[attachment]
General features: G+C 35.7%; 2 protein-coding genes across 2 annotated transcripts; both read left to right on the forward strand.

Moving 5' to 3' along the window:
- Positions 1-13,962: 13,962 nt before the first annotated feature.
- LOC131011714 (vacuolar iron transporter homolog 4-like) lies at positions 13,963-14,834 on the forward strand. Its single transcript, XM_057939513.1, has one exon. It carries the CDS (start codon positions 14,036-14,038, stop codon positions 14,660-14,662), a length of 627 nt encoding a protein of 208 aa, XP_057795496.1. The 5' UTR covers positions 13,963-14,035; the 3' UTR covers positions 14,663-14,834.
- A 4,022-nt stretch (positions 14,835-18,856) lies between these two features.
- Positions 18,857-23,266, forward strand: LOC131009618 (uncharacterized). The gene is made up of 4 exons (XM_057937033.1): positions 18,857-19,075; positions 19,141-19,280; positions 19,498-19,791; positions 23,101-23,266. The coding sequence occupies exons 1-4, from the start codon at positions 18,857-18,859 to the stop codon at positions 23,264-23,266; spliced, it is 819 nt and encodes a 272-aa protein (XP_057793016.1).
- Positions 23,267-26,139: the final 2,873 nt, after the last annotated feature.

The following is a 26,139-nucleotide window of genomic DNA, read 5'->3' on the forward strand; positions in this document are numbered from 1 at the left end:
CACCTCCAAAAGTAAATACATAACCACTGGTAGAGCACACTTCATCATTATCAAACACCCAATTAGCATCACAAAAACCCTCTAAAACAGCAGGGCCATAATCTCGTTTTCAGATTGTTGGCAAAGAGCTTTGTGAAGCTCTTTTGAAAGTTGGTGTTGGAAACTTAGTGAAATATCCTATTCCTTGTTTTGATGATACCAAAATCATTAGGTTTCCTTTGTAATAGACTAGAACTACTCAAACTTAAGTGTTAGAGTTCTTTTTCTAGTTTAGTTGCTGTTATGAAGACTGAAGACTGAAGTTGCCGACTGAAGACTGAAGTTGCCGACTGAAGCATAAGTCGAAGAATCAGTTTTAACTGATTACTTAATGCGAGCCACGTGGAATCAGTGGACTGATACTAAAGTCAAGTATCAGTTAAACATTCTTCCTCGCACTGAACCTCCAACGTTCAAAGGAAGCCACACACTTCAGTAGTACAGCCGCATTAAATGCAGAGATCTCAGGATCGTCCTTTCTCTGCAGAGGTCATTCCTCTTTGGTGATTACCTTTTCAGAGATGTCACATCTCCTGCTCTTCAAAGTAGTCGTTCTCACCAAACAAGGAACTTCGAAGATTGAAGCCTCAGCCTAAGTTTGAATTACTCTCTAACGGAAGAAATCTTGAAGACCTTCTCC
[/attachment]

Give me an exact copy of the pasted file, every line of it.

General features: G+C 35.7%; 2 protein-coding genes across 2 annotated transcripts; both read left to right on the forward strand.

Moving 5' to 3' along the window:
- Positions 1-13,962: 13,962 nt before the first annotated feature.
- LOC131011714 (vacuolar iron transporter homolog 4-like) lies at positions 13,963-14,834 on the forward strand. Its single transcript, XM_057939513.1, has one exon. It carries the CDS (start codon positions 14,036-14,038, stop codon positions 14,660-14,662), a length of 627 nt encoding a protein of 208 aa, XP_057795496.1. The 5' UTR covers positions 13,963-14,035; the 3' UTR covers positions 14,663-14,834.
- A 4,022-nt stretch (positions 14,835-18,856) lies between these two features.
- Positions 18,857-23,266, forward strand: LOC131009618 (uncharacterized). The gene is made up of 4 exons (XM_057937033.1): positions 18,857-19,075; positions 19,141-19,280; positions 19,498-19,791; positions 23,101-23,266. The coding sequence occupies exons 1-4, from the start codon at positions 18,857-18,859 to the stop codon at positions 23,264-23,266; spliced, it is 819 nt and encodes a 272-aa protein (XP_057793016.1).
- Positions 23,267-26,139: the final 2,873 nt, after the last annotated feature.

The following is a 26,139-nucleotide window of genomic DNA, read 5'->3' on the forward strand; positions in this document are numbered from 1 at the left end:
CACCTCCAAAAGTAAATACATAACCACTGGTAGAGCACACTTCATCATTATCAAACACCCAATTAGCATCACAAAAACCCTCTAAAACAGCAGGGCCATAATCTCGTTTTCAGATTGTTGGCAAAGAGCTTTGTGAAGCTCTTTTGAAAGTTGGTGTTGGAAACTTAGTGAAATATCCTATTCCTTGTTTTGATGATACCAAAATCATTAGGTTTCCTTTGTAATAGACTAGAACTACTCAAACTTAAGTGTTAGAGTTCTTTTTCTAGTTTAGTTGCTGTTATGAAGACTGAAGACTGAAGTTGCCGACTGAAGACTGAAGTTGCCGACTGAAGCATAAGTCGAAGAATCAGTTTTAACTGATTACTTAATGCGAGCCACGTGGAATCAGTGGACTGATACTAAAGTCAAGTATCAGTTAAACATTCTTCCTCGCACTGAACCTCCAACGTTCAAAGGAAGCCACACACTTCAGTAGTACAGCCGCATTAAATGCAGAGATCTCAGGATCGTCCTTTCTCTGCAGAGGTCATTCCTCTTTGGTGATTACCTTTTCAGAGATGTCACATCTCCTGCTCTTCAAAGTAGTCGTTCTCACCAAACAAGGAACTTCGAAGATTGAAGCCTCAGCCTAAGTTTGAATTACTCTCTAACGGAAGAAATCTTGAAGACCTTCTCC